Submitted by Peter Thomson on 25 April, 2014 - 10:47
In the final chapter of the book we take a look into the future and identify some likely trends. We recognize that technology will continue to influence our lives and that connectivity will be available, wherever we are, at speeds unimaginable today. We consider the growth of the ‘contingent’ workforce and work becoming more of a tradable commodity, rather than a job. We look at the changing shape of careers to become more fluid and less linear, or ladder-shaped. And we raise the idea that offices will shift from being workplaces to meeting places.
Submitted by Alison Maitland on 23 April, 2014 - 08:14
Chapter 10 is a new chapter, which we’ve written to inspire and help individuals who want to introduce new ways of working in their organisation, department or team. There’s also advice on “dealing with technology overload”. And we address the dangers of ineffective management leaving remote workers feeling cut off, or overworked and burnt out.
Submitted by Peter Thomson on 17 April, 2014 - 09:36
New ways of working are introduced for many different reasons. They may be driven by legislation, employee requests, union pressure or ‘diversity’ goals, or they could be the result of a rationalization of space designed to save costs. In Chapter 9 we show how a future work scheme is introduced as part of the business strategy and contributes to the bottom line.
Submitted by Alison Maitland on 14 April, 2014 - 09:43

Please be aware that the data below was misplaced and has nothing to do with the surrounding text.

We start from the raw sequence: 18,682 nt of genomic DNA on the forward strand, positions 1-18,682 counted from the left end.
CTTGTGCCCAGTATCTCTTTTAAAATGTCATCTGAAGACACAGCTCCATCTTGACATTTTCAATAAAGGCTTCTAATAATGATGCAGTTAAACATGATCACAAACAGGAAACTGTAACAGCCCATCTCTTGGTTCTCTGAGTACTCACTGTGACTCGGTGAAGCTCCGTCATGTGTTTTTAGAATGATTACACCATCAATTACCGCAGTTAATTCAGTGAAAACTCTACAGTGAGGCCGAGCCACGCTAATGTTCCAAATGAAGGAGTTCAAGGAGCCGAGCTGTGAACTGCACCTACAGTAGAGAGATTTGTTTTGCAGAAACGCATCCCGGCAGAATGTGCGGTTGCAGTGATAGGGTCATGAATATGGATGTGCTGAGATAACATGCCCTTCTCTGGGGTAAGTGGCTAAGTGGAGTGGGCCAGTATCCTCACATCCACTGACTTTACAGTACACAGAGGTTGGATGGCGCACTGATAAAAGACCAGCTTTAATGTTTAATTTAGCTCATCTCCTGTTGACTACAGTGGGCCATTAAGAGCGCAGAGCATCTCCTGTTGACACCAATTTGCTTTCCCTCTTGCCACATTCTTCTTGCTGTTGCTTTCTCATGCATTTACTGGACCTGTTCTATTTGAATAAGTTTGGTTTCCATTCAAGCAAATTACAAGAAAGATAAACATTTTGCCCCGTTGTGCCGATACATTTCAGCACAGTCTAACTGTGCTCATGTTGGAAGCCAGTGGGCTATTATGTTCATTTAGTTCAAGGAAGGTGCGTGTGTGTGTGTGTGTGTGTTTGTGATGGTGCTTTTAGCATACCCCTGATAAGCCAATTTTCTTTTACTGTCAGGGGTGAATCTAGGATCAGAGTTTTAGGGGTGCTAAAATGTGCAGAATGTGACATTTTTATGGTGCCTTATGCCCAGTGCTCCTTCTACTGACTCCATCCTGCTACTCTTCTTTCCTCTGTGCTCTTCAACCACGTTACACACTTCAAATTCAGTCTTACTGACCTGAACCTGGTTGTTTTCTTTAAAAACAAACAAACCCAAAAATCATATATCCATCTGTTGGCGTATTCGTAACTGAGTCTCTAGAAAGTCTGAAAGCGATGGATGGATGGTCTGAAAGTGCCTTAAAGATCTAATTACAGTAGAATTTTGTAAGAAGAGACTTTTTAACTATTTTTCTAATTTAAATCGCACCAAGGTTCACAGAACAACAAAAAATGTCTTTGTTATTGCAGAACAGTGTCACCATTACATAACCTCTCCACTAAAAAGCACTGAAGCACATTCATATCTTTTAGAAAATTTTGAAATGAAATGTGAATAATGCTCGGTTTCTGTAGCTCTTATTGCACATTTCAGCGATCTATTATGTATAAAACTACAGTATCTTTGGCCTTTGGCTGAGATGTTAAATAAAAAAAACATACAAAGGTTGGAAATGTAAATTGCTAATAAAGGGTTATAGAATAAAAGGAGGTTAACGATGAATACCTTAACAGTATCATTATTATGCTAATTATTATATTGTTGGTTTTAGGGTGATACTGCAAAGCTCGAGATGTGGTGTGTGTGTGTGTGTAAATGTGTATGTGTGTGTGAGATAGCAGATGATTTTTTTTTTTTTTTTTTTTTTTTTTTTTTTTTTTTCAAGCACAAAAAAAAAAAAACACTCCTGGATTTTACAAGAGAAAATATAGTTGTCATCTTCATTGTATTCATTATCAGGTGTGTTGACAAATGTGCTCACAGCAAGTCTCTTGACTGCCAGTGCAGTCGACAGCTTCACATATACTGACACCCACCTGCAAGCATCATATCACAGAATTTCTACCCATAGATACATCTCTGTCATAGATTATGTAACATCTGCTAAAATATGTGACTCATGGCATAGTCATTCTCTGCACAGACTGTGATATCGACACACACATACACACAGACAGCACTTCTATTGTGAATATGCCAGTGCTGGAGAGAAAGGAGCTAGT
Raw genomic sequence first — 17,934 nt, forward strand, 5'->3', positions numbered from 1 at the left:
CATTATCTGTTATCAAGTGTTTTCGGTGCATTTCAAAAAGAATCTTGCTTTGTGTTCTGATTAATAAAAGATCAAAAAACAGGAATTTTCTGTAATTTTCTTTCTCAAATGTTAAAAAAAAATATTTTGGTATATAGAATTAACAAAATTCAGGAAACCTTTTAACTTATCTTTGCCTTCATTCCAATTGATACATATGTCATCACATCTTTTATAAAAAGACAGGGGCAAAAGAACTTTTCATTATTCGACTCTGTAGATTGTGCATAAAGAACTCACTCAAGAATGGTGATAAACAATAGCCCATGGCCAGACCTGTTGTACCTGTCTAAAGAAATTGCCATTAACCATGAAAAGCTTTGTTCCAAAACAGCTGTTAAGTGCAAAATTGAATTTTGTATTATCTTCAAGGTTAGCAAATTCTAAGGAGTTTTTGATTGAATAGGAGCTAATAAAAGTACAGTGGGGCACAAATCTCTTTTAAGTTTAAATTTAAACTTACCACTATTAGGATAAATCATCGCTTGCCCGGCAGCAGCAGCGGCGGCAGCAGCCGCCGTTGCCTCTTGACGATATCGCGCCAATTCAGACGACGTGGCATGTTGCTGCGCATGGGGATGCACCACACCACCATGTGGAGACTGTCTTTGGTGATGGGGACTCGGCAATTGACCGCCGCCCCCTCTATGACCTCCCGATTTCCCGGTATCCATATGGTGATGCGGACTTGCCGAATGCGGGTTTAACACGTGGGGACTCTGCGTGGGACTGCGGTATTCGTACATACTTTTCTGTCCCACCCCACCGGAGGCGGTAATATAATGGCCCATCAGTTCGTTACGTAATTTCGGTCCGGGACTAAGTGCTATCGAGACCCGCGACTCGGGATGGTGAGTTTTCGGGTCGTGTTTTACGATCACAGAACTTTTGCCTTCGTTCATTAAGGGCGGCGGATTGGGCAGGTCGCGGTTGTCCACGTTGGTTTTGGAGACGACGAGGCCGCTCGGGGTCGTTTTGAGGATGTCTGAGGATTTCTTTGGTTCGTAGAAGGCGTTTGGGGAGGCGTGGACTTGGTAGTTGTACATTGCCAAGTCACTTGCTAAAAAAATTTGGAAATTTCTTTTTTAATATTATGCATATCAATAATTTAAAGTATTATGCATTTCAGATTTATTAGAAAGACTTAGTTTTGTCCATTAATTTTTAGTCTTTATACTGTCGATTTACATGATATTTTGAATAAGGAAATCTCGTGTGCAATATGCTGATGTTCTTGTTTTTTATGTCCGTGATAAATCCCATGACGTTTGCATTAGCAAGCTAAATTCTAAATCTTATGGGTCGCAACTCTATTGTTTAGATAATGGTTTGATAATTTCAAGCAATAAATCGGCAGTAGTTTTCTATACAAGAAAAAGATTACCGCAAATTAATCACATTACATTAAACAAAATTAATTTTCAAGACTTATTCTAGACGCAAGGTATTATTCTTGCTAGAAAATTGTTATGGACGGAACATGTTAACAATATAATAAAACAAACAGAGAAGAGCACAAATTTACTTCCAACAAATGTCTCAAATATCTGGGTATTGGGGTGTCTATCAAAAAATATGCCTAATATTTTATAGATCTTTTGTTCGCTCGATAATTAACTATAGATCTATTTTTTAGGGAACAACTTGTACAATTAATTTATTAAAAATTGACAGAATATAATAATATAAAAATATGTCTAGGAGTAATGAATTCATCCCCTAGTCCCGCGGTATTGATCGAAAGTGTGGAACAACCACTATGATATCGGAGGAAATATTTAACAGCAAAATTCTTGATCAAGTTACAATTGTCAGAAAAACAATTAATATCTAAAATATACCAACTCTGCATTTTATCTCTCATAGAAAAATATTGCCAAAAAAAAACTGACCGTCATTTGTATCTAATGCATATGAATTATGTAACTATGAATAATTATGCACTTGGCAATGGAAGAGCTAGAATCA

How can organisations make a successful transition from the old world of work to the new one? In Chapter 8, the first of three chapters on implementing future work, we set out strategies for making the shift, including the crucial TRUST principles – our five global guidelines that have attracted attention around the world.
Submitted by Peter Thomson on 11 April, 2014 - 14:43
We asked managers from across the world about their organization’s culture and how they would like it to change. The results of this survey are covered in Chapter 7 and show that managers think their current culture is too much ‘command and control’ and not enough ‘trust and empower’. So why haven’t they done something about it?
Submitted by Alison Maitland on 9 April, 2014 - 08:13
Does the office have a future? And what are the implications for management and leadership of the trend to new types of workplace? These are the questions we address in Chapter 6, with updates on the impact of the Microsoft office-of-the-future at Schiphol airport and the US government’s drive for more efficient use of federal buildings. There’s a new case study on culture change and activity-based working at Commonwealth Bank of Australia, as experienced by one of the bank’s top executives.
Submitted by Peter Thomson on 7 April, 2014 - 09:48
In Chapter 5 we look at the role of leaders and ask if managers rising through the organization have to sacrifice personal interests in the process. Using examples from BDO, Addleshaw Goddard, the Foreign Office, Accenture and IBM we show that there are alternatives to the excessive work hours and unbalanced life that usually go along with top level jobs.
Submitted by Alison Maitland on 4 April, 2014 - 09:22
It makes good business sense for organisations to adopt an agile future work model as the norm, and in Chapter 4 of the book we explain why. More companies are starting to understand and act on the business case – in the UK, a coalition of firms has created the Agile Future Forum as a way to enhance the country’s economic competitiveness.
Submitted by Peter Thomson on 2 April, 2014 - 01:37
In Chapter 3 we ask why we have a long hours culture despite having technology that was supposed to make our working lives better. We show that rewarding people for the hours they work, rather than for results, produces poor productivity. We also point out that conventional flexitime schemes can result in clock-watching and disruption to business.